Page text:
Jason Aldean Discusses His Career Development at Music Conference

Long and Winding Road Led to "Hicktown"

Speaking on a panel Monday (June 6) at the Billboard Country Music Summit in Nashville, singer Jason Aldean estimated he performed at least 40 showcases before he finally landed the contract with Broken Bow Records that led to his status as one of country's major stars.

The panel focused on how Aldean's career unfolded. Participating were his managers, Clarence Spalding and Chris Parr, booking agent Kevin Neal of Buddy Lee Attractions and Broken Bow senior vice president of operations Rick Shedd.

Billboard's Ray Waddell, who moderated the panel, labeled Aldean's achievements -- among them three platinum albums and the proven power to headline tours -- "one of the great artist development stories in country music," a story made all the more compelling by the fact that Broken Bow is an independent record company.

Aldean came to Nashville from his native Georgia in 1998.

"As a teenager, I knew this was ultimately where I had to be," he said.

Although he confessed he expected quick acceptance and success, it would be seven more years before his first record came out.

"We played [lots of] showcases" for label representatives who promised to show up but didn't," he recalled. "It just got to the point where you get frustrated. You can only be positive for so long before you ask yourself, 'Am I out of my mind?'"

Adding to his frustration was the on-and-off winnowing process beginning artists usually go through.

In December 1998, he recounted, Larry Willoughby, a talent representative for MCA Records, expressed interest in signing Aldean. Then Willoughby left MCA and went to Capitol Records. Capitol signed Aldean but never got around to recording any of his music. The label eventually dropped him.

"In the early days," Aldean said, "I did try to change and conform to what Nashville wanted," he said. Those compromises ranged from accepting other people's choices of songs to abandoning his trademark hat.

But after the Capitol incident, he continued, "I made a promise to myself I'd cut the kind of songs I wanted to."

In the summer of 2003, Aldean did yet another showcase, this one at Nashville's Wildhorse Saloon for Broken Bow. Within a week, the upstart label offered to take him on. He signed with it early in the following year.

What was Broken Bow's appeal?

"The main thing was they offered me a deal," quipped the ever-candid Aldean. "I just wanted someone to believe in what I was doing."

Neal booked his first dates for Aldean in August 2004. The singer's debut single, "Hicktown," came out in April 2005 and his self-titled album in July.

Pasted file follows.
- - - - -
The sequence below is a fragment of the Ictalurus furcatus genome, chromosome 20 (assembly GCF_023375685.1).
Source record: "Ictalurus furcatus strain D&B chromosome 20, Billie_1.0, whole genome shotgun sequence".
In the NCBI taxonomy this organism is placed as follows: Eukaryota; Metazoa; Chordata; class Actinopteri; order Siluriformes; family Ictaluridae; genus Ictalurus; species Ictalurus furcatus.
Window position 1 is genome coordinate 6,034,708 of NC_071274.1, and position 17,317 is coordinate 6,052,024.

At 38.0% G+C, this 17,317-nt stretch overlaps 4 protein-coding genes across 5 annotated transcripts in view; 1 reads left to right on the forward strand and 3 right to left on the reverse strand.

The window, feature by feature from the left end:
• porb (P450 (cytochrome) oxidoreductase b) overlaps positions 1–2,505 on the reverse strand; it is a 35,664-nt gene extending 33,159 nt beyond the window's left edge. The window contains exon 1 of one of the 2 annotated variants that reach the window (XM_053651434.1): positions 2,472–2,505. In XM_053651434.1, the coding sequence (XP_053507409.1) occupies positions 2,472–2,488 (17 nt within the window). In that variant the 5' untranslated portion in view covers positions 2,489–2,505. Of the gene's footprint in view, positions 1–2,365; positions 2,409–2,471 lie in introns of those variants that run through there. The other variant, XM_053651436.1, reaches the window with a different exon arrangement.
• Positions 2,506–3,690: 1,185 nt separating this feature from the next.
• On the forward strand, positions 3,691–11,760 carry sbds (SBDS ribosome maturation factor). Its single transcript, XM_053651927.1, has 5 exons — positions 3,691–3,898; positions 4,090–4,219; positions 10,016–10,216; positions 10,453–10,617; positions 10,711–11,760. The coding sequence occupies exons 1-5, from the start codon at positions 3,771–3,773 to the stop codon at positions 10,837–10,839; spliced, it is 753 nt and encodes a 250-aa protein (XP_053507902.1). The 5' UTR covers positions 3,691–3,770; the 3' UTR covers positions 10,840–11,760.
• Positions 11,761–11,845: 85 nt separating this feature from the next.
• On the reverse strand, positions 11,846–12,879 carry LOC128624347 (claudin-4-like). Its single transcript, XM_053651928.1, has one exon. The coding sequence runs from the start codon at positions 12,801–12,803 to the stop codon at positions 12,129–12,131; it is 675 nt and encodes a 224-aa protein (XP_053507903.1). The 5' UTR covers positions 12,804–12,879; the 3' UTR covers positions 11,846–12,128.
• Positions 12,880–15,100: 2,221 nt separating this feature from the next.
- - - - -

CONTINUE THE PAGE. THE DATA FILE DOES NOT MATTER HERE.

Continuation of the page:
Parr, who was then programming music videos for CMT, said he "loved" the "Hicktown" video from the time he first viewed it. His question, he said, was, "Is this the [real] act or somebody's visual representation of it?"

Aldean said he avoided introducing himself to radio stations the usual way -- via solo acoustic performances in a conference room for the stations staff -- because that wasn't a true representation of his style and sound. Instead, he volunteered to play free with his full band at live shows the stations sponsored.

"I was waiting for the part when we started making money," Spalding said, when it came time to discuss his part in building Aldean's career.

Having already achieved enormous success as the manager of Brooks & Dunn, Spalding said he made it clear to Aldean that he wasn't going to go through the "Management 101" process with him, whereby he had to explain and justify every decision he made.

One such decision was turning down lucrative offers some promoters made for Aldean before he had enough drawing power to make the promoters a profit in ticket sales. Such a short-term gain, Spalding implied, could lead to long-term negatives for an artist.

"This year, we put amphitheaters up for sale [for Aldean's concerts]," Spalding reported proudly. He said they sold out three of these venues weeks in advance of the shows.

"I feel like I've surrounded myself with people I can trust," said Aldean. "At some point, you've got to trust them."

Said Spalding, "I don't know that he's ever overridden us on a decision."

Aldean explained why he is resolute in picking the songs he wants to record instead of relying on someone else for the final choices.

"If I'm gonna go down in flames," he said, "I want it to be my fault."

He conceded that his current single, the rap-inflected "Dirt Road Anthem," was a risk.

"You're going to have your traditionalists who hear a song like that and think we're murdering country music," he said.

On the plus side, he noted, "This [song is] a monster. Before it came out as a single, the people [at the live shows] knew every word."

Shedd praised Aldean's relationship with Broken Bow as a "dream scenario."

"There's still a lot of things left I'd like to accomplish," Aldean summarized. "I barely have enough songs for a greatest hits album, and I want to be around for a while. ... I played a lot of sports growing up. I'm really competitive. I hate to lose."

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